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God's in charge

An open letter to a leader who appreciates that

Issue: "Portable Pentagon," March 1, 2003


A couple of weeks ago, in one of our Friday phone conversations, my mother and I ventured onto the subject of world affairs. "I've been getting these e-mails," she told me, "from people I've never heard of, about how we should all pray that Saddam will just leave Iraq before there's a war, or that the Iraqi army will throw down their weapons before a shot is even fired. I don't want a war either, but ... I just don't feel comfortable telling God what He should do."

That's an understatement. My own family is hardly subject to my control, much less world affairs. Like you, Mr. President, I've known the uncertainty that besets a parent when the kids start making their own foolish decisions. But unlike you I've never been interrupted, while reading a picture book to little children in school, with the news that the nation under my watch has entered a new and terrible phase of violent confrontation. It's all chaos out there, my mother and I agreed. The Prince of this world thrives on it; at any moment, the trap could drop and plunge any or all of us into eternity. The devil's most recent ploy, very effective to a postmodern mind, is to convince people that chaos is raw material to shape to our advantage.

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But I don't think you are of that mind. It's true, our society excels at artful posing and image creation; the man we see filling the presidential suit may be something other than the decent, caring, and devout individual he seems. Maybe a leader is just playing to those on the right, what used to be called the "moral majority," to keep a political base from eroding. Are you doing that?

Nah. Any persona is hard to hold up day after day without some cracks appearing, especially under the strain of international crises like we've not seen for at least 20 years. I think we're hearing from you what you really think and feel. With some of it I would take issue, such as your apparent sunny view of human nature: The "wonder-working power" you spoke of in your last State of the Union speech is not in the American people, but the blood of the Lamb. Perhaps that's understandable. Yours is the confidence of the first-born son of a prominent family, of a near-ideal American upbringing added to the inestimable privilege of unqualified love from your parents and wife. But none of that is enough to keep a man centered in the middle of trials that one recent Internet commentator compared to Job's.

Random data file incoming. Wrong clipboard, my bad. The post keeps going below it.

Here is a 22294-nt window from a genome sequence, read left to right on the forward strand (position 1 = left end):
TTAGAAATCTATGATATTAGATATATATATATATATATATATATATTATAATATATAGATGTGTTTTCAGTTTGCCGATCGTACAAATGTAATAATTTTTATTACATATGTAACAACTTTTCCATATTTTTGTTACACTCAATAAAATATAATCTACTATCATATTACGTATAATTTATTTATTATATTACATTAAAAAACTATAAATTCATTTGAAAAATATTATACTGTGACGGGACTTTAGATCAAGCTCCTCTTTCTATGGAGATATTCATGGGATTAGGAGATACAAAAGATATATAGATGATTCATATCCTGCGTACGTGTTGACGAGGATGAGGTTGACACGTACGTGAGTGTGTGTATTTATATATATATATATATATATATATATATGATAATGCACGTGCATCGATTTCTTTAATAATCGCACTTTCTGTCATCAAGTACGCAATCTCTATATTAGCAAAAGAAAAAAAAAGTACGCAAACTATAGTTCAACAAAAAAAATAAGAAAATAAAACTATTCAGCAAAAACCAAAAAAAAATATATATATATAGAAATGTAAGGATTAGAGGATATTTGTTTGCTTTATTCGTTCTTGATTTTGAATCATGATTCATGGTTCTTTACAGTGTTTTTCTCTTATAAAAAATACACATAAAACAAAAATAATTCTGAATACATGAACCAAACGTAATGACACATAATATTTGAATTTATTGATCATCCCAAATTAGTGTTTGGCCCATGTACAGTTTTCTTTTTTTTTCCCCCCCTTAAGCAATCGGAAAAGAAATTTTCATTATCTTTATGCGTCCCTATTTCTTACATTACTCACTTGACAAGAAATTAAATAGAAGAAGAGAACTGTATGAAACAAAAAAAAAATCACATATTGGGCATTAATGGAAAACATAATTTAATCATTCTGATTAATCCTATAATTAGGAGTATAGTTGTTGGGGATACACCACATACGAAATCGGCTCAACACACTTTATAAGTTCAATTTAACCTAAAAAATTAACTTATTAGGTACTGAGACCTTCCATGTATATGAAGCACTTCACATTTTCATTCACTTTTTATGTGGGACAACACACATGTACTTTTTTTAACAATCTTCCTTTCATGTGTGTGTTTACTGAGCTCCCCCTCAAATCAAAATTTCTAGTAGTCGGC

So there's more to it, as I believe I heard last weekend: a deeper note reverberating in your first statement after the Columbia disaster. Quoting one of the great God-exalting passages of Isaiah, you concluded, "The same Creator who names the stars also knows the names of the seven souls we mourn today. The crew of the shuttle Columbia did not return safely to Earth; yet we can pray that all are safely home."

In a nation of sentimentalists eager to assert the eternal destiny of anyone decent and brave, you stopped short at heaven's gate. You did not tell God whom He should save, what He should do.

On March 1865, after his second swearing-in as president, Abraham Lincoln also quoted Scripture in a much graver crisis: "Fondly do we hope-fervently do we pray-that this mighty scourge of war may speedily pass away. Yet if God wills that it continue until all the wealth piled up by the bondman's 250 years of unrequited toil shall be sunk, and until every drop of blood drawn by the lash shall be paid by another drawn with the sword, as was said 3,000 years ago so, still it must be said, 'The judgments of the Lord are true and righteous altogether.'" For Lincoln, the sovereign will of God had become his ultimate security and consolation. I hope it's that way for you.

Mr. President, when my mom and I were talking, I told her, "If what we hear is true, there's a man in the White House who begins every day on his knees. So we can pray that God will tell him what to do."

"I can do that," she said.

Mr. President, it's a Christian's duty to pray for those God has placed in authority over him. For you, sir, it is a privilege.

Janie B. Cheaney
Janie B. Cheaney

Janie lives in Missouri, is a columnist for WORLD, writes novels for young adults, and is the author of the Wordsmith creative writing series. She also reviews books at Follow Janie on Twitter @jbcheaney.


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